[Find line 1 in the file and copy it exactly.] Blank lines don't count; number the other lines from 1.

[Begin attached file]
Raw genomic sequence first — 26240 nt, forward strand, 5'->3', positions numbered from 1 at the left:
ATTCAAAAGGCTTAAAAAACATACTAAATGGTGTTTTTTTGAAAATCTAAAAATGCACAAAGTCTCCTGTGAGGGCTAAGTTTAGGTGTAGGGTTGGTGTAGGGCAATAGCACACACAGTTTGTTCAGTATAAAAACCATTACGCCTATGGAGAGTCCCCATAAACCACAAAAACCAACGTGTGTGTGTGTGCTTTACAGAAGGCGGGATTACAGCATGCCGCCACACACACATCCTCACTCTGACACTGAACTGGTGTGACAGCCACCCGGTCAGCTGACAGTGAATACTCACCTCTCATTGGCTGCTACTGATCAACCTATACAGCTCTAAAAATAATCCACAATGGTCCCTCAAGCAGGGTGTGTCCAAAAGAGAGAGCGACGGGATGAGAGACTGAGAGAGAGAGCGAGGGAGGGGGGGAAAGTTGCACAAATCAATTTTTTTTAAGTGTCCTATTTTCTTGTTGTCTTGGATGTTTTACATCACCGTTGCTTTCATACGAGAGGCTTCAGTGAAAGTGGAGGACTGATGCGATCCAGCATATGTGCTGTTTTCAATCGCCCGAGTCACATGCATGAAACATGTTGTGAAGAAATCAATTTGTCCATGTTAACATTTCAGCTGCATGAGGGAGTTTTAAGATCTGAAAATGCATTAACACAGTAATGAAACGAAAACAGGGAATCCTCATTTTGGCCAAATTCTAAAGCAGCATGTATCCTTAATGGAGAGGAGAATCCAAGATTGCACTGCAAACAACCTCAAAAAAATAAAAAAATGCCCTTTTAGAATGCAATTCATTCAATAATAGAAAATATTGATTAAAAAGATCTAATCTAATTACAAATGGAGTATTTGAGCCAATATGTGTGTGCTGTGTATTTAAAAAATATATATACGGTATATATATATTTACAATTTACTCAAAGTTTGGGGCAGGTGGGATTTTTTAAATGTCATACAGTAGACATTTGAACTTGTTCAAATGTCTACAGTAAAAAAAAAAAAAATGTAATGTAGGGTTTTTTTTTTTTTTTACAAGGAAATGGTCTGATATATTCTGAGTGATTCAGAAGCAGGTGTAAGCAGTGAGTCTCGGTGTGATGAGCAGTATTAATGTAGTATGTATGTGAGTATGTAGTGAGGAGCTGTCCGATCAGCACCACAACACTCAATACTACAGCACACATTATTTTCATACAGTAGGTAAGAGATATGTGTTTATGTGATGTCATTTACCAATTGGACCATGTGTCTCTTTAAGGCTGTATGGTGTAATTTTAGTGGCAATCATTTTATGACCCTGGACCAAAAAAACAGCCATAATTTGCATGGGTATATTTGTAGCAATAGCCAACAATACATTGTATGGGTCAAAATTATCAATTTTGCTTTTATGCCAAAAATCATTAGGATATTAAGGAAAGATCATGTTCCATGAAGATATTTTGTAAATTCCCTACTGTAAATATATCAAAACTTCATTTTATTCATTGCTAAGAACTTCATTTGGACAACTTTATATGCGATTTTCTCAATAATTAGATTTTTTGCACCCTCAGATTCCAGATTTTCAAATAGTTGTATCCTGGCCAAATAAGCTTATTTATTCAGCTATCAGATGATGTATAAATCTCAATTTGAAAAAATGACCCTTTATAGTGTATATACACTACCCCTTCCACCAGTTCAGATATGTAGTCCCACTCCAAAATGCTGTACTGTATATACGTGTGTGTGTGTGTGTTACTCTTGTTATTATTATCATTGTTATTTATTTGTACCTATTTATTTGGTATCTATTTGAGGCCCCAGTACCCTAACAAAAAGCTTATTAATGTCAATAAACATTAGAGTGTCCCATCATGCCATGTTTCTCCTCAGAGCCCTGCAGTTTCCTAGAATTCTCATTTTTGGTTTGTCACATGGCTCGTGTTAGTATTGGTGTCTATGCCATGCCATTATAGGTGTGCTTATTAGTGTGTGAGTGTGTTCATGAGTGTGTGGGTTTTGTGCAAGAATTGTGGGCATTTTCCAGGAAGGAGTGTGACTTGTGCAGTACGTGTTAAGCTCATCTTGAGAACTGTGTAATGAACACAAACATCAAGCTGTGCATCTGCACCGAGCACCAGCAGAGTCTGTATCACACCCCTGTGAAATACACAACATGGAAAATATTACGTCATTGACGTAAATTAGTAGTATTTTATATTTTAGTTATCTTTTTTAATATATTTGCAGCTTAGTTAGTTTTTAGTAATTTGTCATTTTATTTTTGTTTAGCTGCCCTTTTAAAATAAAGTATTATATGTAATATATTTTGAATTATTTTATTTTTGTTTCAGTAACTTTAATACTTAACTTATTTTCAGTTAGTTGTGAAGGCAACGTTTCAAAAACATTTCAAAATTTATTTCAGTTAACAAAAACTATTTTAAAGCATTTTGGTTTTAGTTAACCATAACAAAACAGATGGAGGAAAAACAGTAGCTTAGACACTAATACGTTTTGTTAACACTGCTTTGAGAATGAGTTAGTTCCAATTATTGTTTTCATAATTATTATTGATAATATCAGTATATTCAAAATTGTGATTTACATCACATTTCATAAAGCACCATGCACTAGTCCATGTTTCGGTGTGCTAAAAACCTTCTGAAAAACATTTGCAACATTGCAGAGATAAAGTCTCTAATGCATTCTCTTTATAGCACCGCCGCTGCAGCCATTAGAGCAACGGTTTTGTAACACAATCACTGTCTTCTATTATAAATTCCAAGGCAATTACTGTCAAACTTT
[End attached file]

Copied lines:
Raw genomic sequence first — 26240 nt, forward strand, 5'->3', positions numbered from 1 at the left: